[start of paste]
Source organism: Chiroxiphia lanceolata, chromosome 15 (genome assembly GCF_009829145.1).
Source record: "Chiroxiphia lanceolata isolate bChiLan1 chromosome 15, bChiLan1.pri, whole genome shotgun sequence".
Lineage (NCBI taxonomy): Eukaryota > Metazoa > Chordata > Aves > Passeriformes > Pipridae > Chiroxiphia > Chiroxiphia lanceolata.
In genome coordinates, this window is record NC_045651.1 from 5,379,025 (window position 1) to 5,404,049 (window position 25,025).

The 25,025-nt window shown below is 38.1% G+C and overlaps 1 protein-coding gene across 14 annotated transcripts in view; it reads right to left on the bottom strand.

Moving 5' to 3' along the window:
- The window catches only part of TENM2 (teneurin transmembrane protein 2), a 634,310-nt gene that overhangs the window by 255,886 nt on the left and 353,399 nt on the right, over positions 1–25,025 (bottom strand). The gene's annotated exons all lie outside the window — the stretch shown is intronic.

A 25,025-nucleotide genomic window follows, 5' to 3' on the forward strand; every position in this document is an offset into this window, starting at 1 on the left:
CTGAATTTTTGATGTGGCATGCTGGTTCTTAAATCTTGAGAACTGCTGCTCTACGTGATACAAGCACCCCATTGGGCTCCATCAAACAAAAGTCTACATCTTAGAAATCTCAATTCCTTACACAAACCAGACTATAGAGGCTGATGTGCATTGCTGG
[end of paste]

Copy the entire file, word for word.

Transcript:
Source organism: Chiroxiphia lanceolata, chromosome 15 (genome assembly GCF_009829145.1).
Source record: "Chiroxiphia lanceolata isolate bChiLan1 chromosome 15, bChiLan1.pri, whole genome shotgun sequence".
Lineage (NCBI taxonomy): Eukaryota > Metazoa > Chordata > Aves > Passeriformes > Pipridae > Chiroxiphia > Chiroxiphia lanceolata.
In genome coordinates, this window is record NC_045651.1 from 5,379,025 (window position 1) to 5,404,049 (window position 25,025).

The 25,025-nt window shown below is 38.1% G+C and overlaps 1 protein-coding gene across 14 annotated transcripts in view; it reads right to left on the bottom strand.

Moving 5' to 3' along the window:
- The window catches only part of TENM2 (teneurin transmembrane protein 2), a 634,310-nt gene that overhangs the window by 255,886 nt on the left and 353,399 nt on the right, over positions 1–25,025 (bottom strand). The gene's annotated exons all lie outside the window — the stretch shown is intronic.

A 25,025-nucleotide genomic window follows, 5' to 3' on the forward strand; every position in this document is an offset into this window, starting at 1 on the left:
CTGAATTTTTGATGTGGCATGCTGGTTCTTAAATCTTGAGAACTGCTGCTCTACGTGATACAAGCACCCCATTGGGCTCCATCAAACAAAAGTCTACATCTTAGAAATCTCAATTCCTTACACAAACCAGACTATAGAGGCTGATGTGCATTGCTGG